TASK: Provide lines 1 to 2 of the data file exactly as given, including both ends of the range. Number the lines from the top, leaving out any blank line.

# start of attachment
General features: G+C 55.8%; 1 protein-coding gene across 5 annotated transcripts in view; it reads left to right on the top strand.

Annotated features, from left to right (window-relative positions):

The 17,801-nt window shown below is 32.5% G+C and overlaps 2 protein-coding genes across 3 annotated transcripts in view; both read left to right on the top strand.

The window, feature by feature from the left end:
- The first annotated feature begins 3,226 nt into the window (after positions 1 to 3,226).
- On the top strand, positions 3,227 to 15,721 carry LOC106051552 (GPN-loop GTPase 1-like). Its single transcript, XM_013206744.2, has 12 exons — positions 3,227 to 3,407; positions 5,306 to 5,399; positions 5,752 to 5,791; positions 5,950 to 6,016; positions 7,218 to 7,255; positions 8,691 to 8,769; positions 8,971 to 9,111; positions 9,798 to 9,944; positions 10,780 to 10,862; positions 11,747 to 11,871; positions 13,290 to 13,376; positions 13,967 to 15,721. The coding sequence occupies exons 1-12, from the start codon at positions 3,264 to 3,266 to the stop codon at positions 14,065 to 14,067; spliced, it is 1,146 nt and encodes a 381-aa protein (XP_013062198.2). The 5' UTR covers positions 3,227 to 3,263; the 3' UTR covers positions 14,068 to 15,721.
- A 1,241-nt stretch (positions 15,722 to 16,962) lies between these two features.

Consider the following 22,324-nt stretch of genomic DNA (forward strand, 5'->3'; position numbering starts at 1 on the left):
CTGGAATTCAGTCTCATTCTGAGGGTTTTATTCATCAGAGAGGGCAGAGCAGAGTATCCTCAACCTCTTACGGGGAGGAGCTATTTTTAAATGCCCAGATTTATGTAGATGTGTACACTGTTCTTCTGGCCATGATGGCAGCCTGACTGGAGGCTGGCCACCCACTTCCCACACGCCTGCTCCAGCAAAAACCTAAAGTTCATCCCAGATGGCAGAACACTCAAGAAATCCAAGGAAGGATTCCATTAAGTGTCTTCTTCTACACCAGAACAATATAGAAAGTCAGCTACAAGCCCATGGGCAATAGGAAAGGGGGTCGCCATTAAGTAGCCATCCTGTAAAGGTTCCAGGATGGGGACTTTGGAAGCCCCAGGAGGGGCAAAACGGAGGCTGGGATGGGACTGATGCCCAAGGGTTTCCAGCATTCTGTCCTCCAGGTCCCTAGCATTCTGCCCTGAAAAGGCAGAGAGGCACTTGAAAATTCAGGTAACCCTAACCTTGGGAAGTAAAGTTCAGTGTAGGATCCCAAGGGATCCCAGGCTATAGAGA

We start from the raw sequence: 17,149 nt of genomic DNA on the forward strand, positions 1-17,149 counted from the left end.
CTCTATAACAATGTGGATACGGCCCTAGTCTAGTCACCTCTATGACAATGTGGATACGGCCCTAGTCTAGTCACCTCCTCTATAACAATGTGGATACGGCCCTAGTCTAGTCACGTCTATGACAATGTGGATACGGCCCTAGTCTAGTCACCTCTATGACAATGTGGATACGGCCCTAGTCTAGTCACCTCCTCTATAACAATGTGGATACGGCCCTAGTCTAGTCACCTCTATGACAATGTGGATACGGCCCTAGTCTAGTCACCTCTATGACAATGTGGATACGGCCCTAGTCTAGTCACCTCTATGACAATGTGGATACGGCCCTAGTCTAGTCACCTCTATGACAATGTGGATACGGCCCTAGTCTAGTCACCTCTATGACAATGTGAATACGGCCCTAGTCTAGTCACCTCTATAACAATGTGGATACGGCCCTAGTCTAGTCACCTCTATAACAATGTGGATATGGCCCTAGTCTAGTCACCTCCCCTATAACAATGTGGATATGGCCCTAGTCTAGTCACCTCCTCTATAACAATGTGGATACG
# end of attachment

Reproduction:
General features: G+C 55.8%; 1 protein-coding gene across 5 annotated transcripts in view; it reads left to right on the top strand.

Annotated features, from left to right (window-relative positions):